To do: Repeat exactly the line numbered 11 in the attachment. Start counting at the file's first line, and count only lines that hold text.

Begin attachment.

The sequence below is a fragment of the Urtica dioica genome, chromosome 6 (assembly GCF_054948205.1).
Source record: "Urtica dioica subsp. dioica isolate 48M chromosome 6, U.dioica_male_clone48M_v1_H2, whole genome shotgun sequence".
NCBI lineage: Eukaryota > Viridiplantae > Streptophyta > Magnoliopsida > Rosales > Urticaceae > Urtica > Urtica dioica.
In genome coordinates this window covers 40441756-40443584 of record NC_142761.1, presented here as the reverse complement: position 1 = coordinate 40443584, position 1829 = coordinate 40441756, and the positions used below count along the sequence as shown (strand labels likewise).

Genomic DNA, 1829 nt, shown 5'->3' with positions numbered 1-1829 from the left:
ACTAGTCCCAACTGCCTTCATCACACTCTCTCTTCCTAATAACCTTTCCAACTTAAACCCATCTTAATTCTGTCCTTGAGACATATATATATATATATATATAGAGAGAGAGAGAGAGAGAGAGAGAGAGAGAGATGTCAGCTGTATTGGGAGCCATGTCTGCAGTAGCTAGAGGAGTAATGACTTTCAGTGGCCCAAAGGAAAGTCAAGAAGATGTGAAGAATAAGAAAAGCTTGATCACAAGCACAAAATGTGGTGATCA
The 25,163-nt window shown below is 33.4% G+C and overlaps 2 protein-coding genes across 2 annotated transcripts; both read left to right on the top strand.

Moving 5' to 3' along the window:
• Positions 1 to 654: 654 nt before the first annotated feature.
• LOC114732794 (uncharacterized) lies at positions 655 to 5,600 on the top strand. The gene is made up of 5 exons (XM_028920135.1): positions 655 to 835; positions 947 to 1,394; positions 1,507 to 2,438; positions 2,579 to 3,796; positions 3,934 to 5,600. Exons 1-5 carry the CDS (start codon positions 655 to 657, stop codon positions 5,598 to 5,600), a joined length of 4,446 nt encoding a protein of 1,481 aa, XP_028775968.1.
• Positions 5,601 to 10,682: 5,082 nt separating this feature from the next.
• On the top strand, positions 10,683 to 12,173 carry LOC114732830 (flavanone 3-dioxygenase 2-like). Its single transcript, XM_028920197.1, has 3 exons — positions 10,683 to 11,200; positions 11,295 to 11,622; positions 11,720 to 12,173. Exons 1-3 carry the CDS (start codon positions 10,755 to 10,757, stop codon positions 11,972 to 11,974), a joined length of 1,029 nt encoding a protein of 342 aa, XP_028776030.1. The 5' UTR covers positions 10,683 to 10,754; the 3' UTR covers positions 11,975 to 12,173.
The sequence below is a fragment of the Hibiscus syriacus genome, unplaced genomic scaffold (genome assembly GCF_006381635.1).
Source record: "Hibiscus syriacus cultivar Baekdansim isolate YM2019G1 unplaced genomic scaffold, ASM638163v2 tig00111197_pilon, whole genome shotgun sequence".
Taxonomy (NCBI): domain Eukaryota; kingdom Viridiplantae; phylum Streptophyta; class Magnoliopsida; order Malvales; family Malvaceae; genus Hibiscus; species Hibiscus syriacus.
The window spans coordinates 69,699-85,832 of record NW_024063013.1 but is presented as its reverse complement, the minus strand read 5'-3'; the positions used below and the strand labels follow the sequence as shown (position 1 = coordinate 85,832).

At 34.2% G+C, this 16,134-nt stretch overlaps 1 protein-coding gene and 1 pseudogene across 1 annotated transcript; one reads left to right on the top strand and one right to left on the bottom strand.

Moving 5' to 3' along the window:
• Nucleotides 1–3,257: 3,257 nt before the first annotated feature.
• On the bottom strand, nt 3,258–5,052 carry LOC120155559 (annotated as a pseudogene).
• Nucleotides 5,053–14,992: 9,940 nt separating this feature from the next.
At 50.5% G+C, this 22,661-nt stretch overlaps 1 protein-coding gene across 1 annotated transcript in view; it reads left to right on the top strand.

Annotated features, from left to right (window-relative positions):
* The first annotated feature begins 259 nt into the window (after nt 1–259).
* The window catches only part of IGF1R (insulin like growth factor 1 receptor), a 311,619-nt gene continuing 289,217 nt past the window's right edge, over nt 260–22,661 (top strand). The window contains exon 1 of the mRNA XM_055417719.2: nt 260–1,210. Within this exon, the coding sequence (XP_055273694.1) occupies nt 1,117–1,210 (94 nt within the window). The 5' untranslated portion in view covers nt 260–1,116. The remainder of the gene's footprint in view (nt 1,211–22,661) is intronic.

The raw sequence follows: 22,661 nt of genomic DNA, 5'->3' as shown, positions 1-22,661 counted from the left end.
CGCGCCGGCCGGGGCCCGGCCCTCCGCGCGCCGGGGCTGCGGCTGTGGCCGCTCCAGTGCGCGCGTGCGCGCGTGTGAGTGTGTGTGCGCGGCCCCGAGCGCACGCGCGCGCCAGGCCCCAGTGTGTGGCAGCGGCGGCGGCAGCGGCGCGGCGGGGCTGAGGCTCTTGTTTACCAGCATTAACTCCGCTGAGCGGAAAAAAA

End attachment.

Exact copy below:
• Positions 5,601 to 10,682: 5,082 nt separating this feature from the next.